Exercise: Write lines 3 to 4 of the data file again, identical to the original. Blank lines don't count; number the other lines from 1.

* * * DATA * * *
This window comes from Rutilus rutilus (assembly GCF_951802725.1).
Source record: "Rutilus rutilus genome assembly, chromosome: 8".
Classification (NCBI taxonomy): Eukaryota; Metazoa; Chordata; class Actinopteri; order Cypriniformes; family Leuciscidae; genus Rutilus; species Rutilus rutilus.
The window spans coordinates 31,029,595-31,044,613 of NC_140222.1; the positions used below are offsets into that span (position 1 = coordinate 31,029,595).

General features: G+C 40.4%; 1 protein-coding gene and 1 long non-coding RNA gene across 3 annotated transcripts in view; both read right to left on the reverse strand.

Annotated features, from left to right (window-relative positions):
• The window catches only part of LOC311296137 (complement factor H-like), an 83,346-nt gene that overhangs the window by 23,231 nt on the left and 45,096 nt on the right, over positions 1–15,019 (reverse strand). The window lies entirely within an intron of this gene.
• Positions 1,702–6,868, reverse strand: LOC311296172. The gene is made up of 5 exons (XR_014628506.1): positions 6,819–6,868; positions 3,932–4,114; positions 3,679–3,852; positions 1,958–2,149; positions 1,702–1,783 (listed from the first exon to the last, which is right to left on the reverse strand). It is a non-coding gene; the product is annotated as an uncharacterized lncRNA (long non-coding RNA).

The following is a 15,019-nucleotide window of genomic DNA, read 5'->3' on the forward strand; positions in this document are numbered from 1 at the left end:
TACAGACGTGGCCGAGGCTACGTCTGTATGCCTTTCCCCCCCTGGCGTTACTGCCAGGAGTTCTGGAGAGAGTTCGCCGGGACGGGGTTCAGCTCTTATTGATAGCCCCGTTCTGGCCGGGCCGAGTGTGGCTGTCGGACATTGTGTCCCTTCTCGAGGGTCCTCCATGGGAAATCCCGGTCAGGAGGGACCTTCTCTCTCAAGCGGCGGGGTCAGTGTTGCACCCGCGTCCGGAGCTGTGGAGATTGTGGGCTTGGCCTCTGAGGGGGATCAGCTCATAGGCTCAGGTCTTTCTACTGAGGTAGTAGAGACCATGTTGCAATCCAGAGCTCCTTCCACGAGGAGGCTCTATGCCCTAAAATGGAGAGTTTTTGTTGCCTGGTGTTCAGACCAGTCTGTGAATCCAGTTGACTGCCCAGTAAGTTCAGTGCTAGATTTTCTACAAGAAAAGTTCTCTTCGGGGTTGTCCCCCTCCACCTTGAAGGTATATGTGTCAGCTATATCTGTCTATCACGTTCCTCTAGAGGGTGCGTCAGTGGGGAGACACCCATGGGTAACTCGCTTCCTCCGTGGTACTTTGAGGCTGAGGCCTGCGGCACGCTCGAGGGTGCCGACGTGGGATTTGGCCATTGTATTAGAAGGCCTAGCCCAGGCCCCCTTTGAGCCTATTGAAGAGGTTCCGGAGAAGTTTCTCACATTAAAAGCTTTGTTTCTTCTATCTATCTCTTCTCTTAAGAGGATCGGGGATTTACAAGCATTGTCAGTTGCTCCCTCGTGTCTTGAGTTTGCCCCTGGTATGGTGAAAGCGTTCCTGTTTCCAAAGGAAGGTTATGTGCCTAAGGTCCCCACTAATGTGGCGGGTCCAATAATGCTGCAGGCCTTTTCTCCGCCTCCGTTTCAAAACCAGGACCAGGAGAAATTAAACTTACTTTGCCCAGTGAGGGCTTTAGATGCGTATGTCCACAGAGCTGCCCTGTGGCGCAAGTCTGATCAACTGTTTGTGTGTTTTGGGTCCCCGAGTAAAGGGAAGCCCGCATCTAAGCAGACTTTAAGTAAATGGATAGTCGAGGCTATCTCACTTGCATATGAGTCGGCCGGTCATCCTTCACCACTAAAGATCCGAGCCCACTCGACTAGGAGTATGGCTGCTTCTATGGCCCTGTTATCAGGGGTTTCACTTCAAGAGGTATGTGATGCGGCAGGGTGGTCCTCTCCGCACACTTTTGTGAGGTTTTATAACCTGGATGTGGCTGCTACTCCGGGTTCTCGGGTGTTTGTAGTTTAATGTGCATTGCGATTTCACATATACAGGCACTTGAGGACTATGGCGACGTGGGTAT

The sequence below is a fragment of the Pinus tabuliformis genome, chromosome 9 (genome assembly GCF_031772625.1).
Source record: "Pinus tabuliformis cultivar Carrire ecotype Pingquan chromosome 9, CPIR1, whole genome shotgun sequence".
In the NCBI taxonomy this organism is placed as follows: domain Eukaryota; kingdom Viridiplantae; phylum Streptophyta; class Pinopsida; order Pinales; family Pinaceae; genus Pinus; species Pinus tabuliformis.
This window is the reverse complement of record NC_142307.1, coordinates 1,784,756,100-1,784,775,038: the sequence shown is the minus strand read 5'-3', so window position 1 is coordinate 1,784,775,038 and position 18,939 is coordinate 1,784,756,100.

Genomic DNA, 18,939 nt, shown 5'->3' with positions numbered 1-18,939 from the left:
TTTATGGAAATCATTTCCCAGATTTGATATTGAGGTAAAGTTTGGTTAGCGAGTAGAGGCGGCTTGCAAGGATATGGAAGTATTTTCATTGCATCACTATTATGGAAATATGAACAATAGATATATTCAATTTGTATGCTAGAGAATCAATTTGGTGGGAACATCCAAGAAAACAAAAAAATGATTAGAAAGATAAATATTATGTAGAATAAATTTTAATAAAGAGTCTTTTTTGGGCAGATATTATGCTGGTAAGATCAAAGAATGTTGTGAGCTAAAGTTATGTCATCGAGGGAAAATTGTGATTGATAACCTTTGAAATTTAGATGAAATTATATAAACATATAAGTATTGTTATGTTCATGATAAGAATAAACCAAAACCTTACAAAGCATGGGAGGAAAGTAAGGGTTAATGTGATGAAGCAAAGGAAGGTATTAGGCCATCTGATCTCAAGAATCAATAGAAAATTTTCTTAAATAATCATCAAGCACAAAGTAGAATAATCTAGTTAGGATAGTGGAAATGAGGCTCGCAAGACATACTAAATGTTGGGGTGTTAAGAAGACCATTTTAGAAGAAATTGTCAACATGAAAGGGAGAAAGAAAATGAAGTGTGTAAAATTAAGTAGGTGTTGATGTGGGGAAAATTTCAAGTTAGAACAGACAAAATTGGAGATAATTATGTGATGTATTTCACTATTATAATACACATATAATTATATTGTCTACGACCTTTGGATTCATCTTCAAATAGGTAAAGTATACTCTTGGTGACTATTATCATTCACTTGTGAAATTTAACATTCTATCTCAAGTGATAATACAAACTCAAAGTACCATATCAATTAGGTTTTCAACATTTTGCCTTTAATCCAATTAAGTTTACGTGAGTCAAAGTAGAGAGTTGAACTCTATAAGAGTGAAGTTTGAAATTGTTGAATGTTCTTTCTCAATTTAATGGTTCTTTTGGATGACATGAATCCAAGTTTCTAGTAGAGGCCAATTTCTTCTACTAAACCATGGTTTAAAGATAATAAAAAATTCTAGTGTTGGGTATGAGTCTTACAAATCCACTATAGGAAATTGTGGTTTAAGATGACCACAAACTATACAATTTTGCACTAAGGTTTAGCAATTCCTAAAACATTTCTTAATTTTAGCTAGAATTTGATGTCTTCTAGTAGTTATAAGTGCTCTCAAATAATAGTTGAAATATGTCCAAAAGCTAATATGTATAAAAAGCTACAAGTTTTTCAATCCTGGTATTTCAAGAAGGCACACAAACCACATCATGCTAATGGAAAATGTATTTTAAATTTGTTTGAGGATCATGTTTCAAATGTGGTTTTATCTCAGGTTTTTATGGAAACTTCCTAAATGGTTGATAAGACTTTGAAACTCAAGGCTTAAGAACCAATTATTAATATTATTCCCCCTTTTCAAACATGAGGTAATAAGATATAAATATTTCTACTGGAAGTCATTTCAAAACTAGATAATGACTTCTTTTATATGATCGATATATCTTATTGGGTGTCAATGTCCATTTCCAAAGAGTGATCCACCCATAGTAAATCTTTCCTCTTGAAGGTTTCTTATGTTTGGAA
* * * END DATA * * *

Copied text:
Classification (NCBI taxonomy): Eukaryota; Metazoa; Chordata; class Actinopteri; order Cypriniformes; family Leuciscidae; genus Rutilus; species Rutilus rutilus.
The window spans coordinates 31,029,595-31,044,613 of NC_140222.1; the positions used below are offsets into that span (position 1 = coordinate 31,029,595).